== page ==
New York: In a breakthrough, a new 3-D method to grow pancreatic tissue not only from laboratory mouse models but also from human patient tissue has been developed offering a path to personalised treatment approaches in the future.
The work described as three-dimensional “organoid” culture system for pancreatic cancer has been developed jointly by Cold Spring Harbor Laboratory (CSHL) and The Lustgarten Foundation.
Using the method, scientists can also interrogate the pathways driving the disease while searching for new drug targets.
“With this development, we are now able to culture both mouse and human organoids, providing a very powerful tool in our fight against pancreatic cancer,” said David Tuveson, CSHL professor and director of research for The Lustgarten Foundation Tuveson.
It provides a way for scientists to grow organoids from biopsy material, which is comparatively easy to obtain.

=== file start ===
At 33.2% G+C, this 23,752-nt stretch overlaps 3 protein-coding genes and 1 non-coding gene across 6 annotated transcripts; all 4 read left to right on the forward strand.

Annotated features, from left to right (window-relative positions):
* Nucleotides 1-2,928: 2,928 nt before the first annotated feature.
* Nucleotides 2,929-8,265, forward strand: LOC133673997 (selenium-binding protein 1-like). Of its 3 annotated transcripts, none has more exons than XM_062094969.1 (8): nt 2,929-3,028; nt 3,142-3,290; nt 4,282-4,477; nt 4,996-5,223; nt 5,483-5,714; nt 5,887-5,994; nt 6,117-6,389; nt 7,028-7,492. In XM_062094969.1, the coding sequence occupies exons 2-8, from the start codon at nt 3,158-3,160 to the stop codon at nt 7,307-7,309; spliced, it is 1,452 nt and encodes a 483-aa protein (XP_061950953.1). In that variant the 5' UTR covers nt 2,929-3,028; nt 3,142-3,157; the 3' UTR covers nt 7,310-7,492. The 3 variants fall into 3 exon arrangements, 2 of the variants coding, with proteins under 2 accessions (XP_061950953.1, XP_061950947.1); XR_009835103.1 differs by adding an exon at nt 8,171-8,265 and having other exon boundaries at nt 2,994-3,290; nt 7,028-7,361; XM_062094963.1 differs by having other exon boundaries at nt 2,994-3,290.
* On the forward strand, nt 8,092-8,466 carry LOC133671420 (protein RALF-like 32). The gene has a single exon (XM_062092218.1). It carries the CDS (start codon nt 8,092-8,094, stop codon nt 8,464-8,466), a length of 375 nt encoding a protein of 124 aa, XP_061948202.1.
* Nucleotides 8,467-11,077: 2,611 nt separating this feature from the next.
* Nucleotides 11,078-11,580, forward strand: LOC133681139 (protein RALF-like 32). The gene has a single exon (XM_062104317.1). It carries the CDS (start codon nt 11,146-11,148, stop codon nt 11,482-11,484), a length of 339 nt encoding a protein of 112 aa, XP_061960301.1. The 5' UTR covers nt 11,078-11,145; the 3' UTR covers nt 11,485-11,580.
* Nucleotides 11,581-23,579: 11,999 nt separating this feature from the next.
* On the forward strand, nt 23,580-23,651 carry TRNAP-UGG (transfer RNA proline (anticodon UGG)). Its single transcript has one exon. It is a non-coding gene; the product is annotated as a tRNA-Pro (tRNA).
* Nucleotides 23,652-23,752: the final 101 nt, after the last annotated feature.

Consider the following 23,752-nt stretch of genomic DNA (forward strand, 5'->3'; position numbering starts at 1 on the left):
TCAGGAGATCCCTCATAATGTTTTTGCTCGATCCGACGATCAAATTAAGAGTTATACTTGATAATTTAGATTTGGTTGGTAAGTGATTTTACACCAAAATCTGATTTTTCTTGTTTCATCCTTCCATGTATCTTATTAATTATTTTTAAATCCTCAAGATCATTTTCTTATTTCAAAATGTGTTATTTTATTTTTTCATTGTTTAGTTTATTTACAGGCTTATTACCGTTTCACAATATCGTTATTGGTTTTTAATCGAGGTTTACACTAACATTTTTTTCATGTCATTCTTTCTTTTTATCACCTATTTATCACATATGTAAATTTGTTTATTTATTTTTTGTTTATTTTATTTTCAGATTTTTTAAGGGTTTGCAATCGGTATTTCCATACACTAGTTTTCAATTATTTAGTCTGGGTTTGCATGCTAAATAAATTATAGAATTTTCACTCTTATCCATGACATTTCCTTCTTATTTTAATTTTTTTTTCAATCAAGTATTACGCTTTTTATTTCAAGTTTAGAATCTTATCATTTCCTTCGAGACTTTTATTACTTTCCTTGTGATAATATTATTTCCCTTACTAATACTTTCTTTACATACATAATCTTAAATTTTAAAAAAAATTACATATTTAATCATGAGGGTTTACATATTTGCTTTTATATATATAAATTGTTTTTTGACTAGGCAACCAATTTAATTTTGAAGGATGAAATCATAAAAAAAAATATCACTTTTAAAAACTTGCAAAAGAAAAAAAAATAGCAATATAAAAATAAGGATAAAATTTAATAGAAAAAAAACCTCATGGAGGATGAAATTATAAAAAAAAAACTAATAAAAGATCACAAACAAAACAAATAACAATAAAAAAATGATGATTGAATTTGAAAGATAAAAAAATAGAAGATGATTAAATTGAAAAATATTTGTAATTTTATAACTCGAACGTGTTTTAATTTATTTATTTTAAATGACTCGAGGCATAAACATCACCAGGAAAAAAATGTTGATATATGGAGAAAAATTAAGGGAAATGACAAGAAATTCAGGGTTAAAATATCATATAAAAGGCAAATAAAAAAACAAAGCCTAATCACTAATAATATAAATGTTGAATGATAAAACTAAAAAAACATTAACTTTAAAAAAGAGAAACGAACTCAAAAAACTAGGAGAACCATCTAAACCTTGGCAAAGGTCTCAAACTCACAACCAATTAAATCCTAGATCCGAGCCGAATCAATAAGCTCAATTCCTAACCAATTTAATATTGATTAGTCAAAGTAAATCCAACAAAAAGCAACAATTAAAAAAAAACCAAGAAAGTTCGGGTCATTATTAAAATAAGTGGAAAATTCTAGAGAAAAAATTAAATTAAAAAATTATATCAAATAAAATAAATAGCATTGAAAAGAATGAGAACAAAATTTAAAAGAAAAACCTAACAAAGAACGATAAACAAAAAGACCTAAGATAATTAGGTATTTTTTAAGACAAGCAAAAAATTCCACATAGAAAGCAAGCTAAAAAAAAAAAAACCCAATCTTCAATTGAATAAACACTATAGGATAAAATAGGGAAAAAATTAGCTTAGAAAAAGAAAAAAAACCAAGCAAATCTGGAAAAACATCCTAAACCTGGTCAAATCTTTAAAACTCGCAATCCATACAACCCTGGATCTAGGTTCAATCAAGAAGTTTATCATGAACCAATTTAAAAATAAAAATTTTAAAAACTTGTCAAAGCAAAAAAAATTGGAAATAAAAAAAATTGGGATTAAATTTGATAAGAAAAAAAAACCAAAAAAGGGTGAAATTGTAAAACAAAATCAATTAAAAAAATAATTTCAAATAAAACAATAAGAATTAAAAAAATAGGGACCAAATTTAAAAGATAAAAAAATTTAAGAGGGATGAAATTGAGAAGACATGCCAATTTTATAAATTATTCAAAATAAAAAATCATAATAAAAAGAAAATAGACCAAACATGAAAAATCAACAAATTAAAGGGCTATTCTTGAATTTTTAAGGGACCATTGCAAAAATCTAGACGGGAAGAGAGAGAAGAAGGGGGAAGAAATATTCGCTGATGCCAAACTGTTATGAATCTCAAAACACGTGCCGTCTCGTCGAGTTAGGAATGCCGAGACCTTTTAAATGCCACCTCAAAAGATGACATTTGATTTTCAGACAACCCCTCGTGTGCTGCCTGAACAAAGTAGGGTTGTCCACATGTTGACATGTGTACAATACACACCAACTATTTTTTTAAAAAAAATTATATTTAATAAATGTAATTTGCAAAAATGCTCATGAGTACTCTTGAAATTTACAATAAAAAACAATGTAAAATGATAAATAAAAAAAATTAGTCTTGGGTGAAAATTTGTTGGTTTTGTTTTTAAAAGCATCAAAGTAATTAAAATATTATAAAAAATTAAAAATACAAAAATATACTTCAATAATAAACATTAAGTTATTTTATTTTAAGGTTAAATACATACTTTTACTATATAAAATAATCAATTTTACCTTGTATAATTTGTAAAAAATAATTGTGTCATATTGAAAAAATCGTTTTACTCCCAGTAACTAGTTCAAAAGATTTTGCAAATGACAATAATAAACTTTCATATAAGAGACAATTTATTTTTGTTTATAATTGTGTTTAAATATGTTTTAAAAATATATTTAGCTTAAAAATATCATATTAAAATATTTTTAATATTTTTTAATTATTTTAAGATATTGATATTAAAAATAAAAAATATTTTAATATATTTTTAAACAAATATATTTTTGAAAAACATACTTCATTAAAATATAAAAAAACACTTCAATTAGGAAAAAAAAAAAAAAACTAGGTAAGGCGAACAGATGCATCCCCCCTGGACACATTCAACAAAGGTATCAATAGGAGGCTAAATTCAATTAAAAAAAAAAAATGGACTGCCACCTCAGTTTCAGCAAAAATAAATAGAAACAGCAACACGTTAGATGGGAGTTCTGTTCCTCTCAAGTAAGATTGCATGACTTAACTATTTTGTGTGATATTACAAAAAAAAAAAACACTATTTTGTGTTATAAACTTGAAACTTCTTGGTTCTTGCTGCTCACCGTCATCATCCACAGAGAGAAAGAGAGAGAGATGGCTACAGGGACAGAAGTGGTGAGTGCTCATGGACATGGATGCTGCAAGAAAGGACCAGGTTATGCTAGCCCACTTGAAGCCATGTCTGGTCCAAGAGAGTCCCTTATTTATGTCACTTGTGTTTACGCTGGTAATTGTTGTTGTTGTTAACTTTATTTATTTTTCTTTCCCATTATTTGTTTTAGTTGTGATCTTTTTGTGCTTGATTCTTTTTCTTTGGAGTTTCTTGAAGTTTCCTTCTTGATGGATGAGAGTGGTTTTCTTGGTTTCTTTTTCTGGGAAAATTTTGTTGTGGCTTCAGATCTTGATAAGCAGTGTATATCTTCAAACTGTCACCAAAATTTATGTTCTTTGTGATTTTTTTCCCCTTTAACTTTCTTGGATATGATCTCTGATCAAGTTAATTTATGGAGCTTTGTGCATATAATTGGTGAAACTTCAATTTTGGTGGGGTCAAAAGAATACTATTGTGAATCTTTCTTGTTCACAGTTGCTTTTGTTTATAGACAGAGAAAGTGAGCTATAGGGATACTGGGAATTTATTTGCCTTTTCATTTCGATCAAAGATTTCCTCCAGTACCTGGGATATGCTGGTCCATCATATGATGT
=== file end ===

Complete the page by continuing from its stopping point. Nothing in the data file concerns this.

“Biopsies are the standard for diagnosis. We can now rapidly generate organoids from any patient, which offers us the potential to study the disease in a much wider population,” said Dannielle Engle, a lead author.
Until now, scientists could not culture human normal ductal pancreatic cells under standard laboratory conditions.
The organoids are entirely made up of ductal cells, eliminating the surrounding cell types that often contaminate samples from the pancreas.
They grow as hollow spheres within a complex gel-like substance filled with growth-inducing factors and connecting fibers.
Once they have grown to a sufficient size, the organoids can be transplanted back into mice, where they fully recapitulate pancreatic cancer.
The team is now working to create a repository of pancreatic tumor samples.
“We hope to make this available to the entire pancreatic cancer research community,” concluded Tuveson.